Federal cloud integration advanced significantly in 2014

Cloud integration is no longer a consideration for federal agencies – it's a requirement. Every department, from the State Department to NASA to the Department of Defense and beyond, is now fully moving toward cloud implementation. Some have moved a tremendous amount of their data and operations into cloud environments already, while others are not yet at this stage.

Ultimately, though, there can be little doubt that federal cloud integration advanced significantly in 2014, as FedScoop contributor Greg Otto recently highlighted. And there's good reason to believe that 2015 will see this trend accelerate further.

Federal cloud progress
According to Otto, cloud integration became such a powerful force in 2014 that it is "almost impossible to talk about a federal agency's mission over the course of the past year without the conversation quickly turning to its use of cloud computing." 

The single best example of this trend, Otto asserted, is the CIA's $600 million cloud contract with Amazon Web Services. Obviously, the CIA possesses some of the most sensitive and classified information in the country and is therefore particularly concerned with data security. The fact that the CIA has not only begun to embrace the cloud, but reached such a large agreement suggests that the agency is fully confident in the cloud's security. This provided a powerful signal to other agency leaders, indicating that they, too, can and should consider moving their operations to the cloud on a broader scale. 

2014 also saw the DOD announce plans to revise its own approach to cloud computing. Specifically, the organization announced that the Defense Information Systems Agency will no longer be the DOD's sole cloud services broker, as it was in the past. Instead, DISA will take on more of a consulting role and DOD organizations will gain the ability to make their own cloud implementation decisions. This will significantly improve DOD cloud integration in the coming year as organizations will have the authority to take more initiative in terms of cloud selection and deployment.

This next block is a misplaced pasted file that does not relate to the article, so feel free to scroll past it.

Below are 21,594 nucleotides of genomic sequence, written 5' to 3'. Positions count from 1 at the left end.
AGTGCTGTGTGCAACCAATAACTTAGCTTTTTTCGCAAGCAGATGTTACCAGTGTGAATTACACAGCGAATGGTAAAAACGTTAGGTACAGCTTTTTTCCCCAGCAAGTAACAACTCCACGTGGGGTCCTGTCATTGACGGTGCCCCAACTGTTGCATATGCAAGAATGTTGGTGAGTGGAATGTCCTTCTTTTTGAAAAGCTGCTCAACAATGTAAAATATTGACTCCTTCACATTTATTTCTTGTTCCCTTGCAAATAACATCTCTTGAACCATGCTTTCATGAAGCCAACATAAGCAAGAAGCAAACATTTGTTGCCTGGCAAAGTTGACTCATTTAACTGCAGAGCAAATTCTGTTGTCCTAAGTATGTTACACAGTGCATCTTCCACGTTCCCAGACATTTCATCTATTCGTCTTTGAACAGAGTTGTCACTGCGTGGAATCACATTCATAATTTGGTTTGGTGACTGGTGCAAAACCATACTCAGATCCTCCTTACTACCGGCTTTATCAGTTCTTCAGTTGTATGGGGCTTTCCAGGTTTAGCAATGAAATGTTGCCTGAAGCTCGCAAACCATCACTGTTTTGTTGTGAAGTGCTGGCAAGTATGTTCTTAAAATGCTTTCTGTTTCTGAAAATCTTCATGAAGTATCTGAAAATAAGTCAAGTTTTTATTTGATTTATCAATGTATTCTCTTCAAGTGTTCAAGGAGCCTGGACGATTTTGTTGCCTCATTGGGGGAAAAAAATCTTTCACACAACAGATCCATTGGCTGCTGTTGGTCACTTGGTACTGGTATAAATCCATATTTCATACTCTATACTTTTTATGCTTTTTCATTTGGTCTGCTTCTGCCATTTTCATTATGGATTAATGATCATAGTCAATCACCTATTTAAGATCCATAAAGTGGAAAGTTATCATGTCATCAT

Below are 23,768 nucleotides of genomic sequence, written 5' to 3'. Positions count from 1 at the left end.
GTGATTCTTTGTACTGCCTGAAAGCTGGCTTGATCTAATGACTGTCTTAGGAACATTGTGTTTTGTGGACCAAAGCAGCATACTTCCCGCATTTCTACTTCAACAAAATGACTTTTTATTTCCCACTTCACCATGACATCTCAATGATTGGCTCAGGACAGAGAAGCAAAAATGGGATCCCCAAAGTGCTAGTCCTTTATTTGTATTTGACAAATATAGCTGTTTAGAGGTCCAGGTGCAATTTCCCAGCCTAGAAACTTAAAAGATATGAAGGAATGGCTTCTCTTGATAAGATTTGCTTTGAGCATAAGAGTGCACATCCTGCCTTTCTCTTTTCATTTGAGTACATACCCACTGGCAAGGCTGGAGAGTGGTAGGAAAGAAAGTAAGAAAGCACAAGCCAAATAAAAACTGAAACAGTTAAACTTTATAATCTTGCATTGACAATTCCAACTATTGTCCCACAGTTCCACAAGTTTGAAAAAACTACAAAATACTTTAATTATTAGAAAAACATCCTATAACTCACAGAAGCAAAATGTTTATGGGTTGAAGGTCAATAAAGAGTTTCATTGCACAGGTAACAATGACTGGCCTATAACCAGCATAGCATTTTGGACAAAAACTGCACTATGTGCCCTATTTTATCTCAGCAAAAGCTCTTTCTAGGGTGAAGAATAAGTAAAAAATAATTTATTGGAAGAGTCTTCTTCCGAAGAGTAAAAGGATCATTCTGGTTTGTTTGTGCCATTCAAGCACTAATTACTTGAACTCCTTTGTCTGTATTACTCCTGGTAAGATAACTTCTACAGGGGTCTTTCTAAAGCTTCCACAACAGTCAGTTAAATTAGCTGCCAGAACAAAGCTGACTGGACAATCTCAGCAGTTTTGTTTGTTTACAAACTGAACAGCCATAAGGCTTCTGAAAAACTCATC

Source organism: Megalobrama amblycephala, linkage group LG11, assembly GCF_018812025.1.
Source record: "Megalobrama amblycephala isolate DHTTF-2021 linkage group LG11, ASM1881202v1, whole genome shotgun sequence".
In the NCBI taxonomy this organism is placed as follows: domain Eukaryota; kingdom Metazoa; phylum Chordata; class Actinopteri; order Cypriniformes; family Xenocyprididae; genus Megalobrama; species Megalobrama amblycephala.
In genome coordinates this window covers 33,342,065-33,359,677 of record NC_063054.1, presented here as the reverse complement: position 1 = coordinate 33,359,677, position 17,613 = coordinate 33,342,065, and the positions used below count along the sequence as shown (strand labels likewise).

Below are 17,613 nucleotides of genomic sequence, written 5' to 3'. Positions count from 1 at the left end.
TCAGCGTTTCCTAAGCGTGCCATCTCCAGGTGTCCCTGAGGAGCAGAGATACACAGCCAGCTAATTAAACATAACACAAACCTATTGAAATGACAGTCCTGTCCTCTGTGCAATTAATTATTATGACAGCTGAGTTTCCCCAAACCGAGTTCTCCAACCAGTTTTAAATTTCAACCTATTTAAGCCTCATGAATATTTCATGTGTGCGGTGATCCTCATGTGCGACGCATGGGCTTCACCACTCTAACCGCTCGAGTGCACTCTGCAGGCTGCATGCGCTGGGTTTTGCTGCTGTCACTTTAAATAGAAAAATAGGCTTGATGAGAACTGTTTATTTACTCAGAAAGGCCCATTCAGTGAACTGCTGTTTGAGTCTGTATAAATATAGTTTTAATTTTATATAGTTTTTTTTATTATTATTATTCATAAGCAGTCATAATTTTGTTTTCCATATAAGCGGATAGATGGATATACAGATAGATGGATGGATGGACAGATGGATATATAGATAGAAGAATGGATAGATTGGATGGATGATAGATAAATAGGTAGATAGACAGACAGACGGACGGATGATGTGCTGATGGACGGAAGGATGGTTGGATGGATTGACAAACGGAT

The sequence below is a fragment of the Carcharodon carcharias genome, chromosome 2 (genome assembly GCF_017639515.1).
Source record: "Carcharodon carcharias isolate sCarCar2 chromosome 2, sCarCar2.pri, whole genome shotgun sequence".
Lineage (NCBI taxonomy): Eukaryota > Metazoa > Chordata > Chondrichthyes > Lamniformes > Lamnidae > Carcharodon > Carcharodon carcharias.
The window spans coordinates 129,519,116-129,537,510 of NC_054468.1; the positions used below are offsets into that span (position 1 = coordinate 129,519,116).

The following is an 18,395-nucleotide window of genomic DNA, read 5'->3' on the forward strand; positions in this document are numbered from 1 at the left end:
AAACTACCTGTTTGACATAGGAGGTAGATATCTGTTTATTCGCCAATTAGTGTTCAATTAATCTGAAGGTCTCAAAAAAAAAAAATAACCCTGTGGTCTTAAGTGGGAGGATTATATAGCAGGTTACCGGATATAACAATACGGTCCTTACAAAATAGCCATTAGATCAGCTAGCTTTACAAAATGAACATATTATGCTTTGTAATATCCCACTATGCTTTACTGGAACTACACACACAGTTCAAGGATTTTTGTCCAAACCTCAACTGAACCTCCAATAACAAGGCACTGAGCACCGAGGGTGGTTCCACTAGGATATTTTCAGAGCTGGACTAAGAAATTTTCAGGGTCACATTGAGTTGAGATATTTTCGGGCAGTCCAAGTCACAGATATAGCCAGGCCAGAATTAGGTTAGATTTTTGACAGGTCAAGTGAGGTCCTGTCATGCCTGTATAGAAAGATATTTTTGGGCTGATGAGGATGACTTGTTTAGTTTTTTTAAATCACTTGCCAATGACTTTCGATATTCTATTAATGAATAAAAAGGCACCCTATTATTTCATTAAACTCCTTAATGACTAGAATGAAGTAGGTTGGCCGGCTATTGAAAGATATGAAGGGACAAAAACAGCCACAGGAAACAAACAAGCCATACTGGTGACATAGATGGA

Just as importantly, the Federal Risk and Authorization Management Program significantly refined its processes in 2014, Otto noted. He explained that these changes have made it easier for cloud services providers to receive certification, allowing them to offer their solutions to government agencies. One of the key ways by which FedRAMP improved and sped up its certification process was through the introduction of the FedRAMP Ready program.

"Agencies can use this documentation to initiate an assessment and authorize these systems in a faster time than starting from scratch," said Matt Goodrich, acting director of FedRAMP, the source reported.

Somewhat similarly, DISA released a draft of new cloud security requirements recently. These requirements serve to ensure that any cloud services utilized by DOD organizations meet a higher cybersecurity barrier than those used by the federal government in general, due to the sensitive nature of DOD operations and information. Again, this will make it easier for DOD organizations to successfully, safely embrace the cloud, while also enabling cloud vendors to meet federal clients' needs and objectives.

Assistance in 2015
Clearly, 2014 saw significant federal progress toward cloud integration. Just as importantly, many agencies took steps to set themselves up for even greater success in the coming year. However, making further strides toward broad cloud adoption will not necessarily be a simple process, even with these improved policies. To truly push their cloud implementation efforts to the next level, agencies will likely need to seek out the assistance of a third-party cloud integration specialist with government experience. Such a firm can help guide federal agencies through selection and deployment, as well as provide ongoing support.

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